Friday, August 10, 2012

Platoon (1986)

Vietnam War Movie #1

Synopsis: Charlie Sheen smokes a lot of dope, shoots his sergeant, and somehow makes it through ‘Nam... WINNING!

Blurb From the VHS Jacket: “Seen through the eyes of college drop-out, Chris Taylor (Charlie Sheen), the wars is a real nightmare – a private hell of fears from outside and in – with enemies on both sides of the line.”

What Did I Learn?:  Apparently, if you keep your pecker hard and your powder dry, the world will turn.

Really?: So wait, Sgt. Elias (Willem Dafoe) asks the Commanding Officer to court-martial Sgt. Barnes and Lt. Wolfe, and he nonetheless orders them to work together on a mission? I realize the guy is short-handed and needs every able-bodied soldier, but would a C.O. do that? Couldn’t he have at least put them on opposite ends of the battlefield, or something?

Rating: Platoon is a highly believable and engaging portrayal of the fatigue, constant stress, and sheer terror faced by American soldiers in Vietnam. Platoon won an Oscar for Best Picture in 1986, and while it is an excellent movie, it’s not a fun two hours. Certain scenes are very difficult to watch, especially the near-massacre of the farming village, as well as more than a few battle deaths. Oliver Stone could have used a bit more subtlety, and been a bit kinder to his audience, but he obviously wanted to show the full horror of war. 9/10 stars.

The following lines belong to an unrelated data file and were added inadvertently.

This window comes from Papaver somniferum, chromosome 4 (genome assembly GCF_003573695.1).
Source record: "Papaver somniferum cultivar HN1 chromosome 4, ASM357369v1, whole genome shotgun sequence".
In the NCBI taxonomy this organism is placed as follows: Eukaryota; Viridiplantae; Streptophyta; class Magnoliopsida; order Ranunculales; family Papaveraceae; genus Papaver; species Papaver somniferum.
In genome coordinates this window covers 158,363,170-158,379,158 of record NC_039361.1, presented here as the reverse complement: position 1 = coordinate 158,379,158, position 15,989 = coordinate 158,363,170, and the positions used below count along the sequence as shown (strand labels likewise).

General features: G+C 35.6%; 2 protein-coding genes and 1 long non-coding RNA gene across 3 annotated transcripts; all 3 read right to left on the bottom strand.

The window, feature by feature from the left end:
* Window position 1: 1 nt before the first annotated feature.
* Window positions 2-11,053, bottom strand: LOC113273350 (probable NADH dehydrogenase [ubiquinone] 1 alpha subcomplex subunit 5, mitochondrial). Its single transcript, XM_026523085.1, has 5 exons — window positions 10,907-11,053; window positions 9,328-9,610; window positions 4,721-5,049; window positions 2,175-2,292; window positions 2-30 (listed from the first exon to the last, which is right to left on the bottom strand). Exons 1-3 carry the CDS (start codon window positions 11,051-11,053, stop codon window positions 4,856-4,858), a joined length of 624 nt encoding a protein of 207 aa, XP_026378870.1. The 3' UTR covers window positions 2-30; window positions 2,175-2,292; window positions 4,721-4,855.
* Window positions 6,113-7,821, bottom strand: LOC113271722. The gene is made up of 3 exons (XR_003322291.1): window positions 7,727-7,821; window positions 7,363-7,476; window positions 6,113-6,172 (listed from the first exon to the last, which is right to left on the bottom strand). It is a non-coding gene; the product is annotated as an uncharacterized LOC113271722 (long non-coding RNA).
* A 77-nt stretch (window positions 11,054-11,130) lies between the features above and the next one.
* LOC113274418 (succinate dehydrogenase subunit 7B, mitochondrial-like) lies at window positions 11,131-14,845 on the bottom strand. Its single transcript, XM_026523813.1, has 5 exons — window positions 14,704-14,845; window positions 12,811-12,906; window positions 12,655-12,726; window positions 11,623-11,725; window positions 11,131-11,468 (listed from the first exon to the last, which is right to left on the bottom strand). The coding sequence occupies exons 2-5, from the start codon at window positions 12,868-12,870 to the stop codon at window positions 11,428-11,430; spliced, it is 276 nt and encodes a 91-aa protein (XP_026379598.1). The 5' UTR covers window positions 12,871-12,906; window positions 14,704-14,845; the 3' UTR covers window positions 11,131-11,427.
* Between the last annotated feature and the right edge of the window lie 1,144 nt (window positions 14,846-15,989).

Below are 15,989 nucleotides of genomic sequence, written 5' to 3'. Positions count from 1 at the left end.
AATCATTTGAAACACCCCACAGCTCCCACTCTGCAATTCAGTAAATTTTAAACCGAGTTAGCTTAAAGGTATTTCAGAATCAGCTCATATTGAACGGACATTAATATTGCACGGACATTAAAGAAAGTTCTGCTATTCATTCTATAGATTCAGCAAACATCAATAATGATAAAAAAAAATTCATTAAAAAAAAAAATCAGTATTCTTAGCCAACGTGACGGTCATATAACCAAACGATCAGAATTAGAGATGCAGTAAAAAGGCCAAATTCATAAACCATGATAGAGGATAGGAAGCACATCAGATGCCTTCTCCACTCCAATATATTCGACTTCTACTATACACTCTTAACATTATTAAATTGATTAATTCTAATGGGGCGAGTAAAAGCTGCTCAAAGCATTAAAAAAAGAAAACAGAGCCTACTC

Wednesday, August 8, 2012

Secrets of the Back to the Future Trilogy (1990)

Synopsis: Growing Pains puke hosts clip show for far-more-successful Family Ties puke.

Blurb From the VHS Jacket: “Join host Kirk Cameron as he answers fans’ most asked questions about the Back To The Future trilogy. With a combination of cleverly-edited clips, never-before-seen footage, interviews with star Michael J. Fox, and director Robert Zemekis, Christopher Lloyd, and Mary Steenburgen, the most closely-guarded secrets of the series are revealed.” [The VHS Jacket actually mis-spells “Zemeckis”, somebody was in a rush to get this out the door!]

What Did I Learn?: The Back to the Future trilogy doesn’t have any good secrets.

Really?: I still can’t believe I paid $2 at Value Village for a 21-minute video featuring Kirk-Fucking-Cameron that was marked “Free” on the VHS jacket. This blog is a priority for me, but I must have been on crack at the time.

Rating: The Secrets of the Back to the Future Trilogy is just plain atrocious. Originally aired on television between the release of Back to the Future Part II and Part III (in order to "sell" the latter film and the now-defunct Universal Studios ride) it was re-packaged as a fourth addition to the Back to the Future box set. The “half hour” special consists of 1980s B-list star Cameron answering phony “Dear Back to the Future” letters as a set-up to a series of clips from the films. If you enjoyed the Star Trek 25th Anniversary Special, you’re going to love this turd. 2/10 stars.

Cookie's Fortune (1999)

Synopsis: Old lady croaks, ROC goes to jail, and Glenn Close plays yet another unlikeable bitch.

Blurb From the VHS Jacket: “Welcome to Holly Springs... home of murder, mayhem and catfish enchiladas.”

What Did I Learn?: If you wish to look like a pompous idiot, add some additional dialogue to an Oscar Wilde production and then give yourself a writing credit on the stage bill.

You Might Like This Movie If: All you had to read was the word “Cookie”.